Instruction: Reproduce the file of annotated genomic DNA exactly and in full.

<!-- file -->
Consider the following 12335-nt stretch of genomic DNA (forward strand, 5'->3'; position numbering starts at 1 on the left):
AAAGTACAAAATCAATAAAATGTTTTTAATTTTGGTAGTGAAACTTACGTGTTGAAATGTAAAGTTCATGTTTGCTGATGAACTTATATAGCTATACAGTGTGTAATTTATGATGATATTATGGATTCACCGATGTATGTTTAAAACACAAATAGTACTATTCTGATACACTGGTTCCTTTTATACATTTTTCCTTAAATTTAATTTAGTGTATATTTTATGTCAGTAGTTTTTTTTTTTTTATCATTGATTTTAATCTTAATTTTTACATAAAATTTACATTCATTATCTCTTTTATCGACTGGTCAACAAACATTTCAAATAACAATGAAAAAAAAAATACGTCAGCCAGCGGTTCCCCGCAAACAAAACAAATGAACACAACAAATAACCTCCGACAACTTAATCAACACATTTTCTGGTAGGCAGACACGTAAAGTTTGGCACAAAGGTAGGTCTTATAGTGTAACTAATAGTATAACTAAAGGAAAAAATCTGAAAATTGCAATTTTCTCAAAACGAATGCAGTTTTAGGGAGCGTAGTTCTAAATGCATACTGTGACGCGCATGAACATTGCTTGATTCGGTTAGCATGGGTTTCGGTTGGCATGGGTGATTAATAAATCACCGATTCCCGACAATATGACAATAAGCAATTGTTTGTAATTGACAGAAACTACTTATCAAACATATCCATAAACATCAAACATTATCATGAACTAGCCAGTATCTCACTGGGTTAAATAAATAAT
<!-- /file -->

Consider the following 12335-nt stretch of genomic DNA (forward strand, 5'->3'; position numbering starts at 1 on the left):
AAAGTACAAAATCAATAAAATGTTTTTAATTTTGGTAGTGAAACTTACGTGTTGAAATGTAAAGTTCATGTTTGCTGATGAACTTATATAGCTATACAGTGTGTAATTTATGATGATATTATGGATTCACCGATGTATGTTTAAAACACAAATAGTACTATTCTGATACACTGGTTCCTTTTATACATTTTTCCTTAAATTTAATTTAGTGTATATTTTATGTCAGTAGTTTTTTTTTTTTTATCATTGATTTTAATCTTAATTTTTACATAAAATTTACATTCATTATCTCTTTTATCGACTGGTCAACAAACATTTCAAATAACAATGAAAAAAAAAATACGTCAGCCAGCGGTTCCCCGCAAACAAAACAAATGAACACAACAAATAACCTCCGACAACTTAATCAACACATTTTCTGGTAGGCAGACACGTAAAGTTTGGCACAAAGGTAGGTCTTATAGTGTAACTAATAGTATAACTAAAGGAAAAAATCTGAAAATTGCAATTTTCTCAAAACGAATGCAGTTTTAGGGAGCGTAGTTCTAAATGCATACTGTGACGCGCATGAACATTGCTTGATTCGGTTAGCATGGGTTTCGGTTGGCATGGGTGATTAATAAATCACCGATTCCCGACAATATGACAATAAGCAATTGTTTGTAATTGACAGAAACTACTTATCAAACATATCCATAAACATCAAACATTATCATGAACTAGCCAGTATCTCACTGGGTTAAATAAATAAT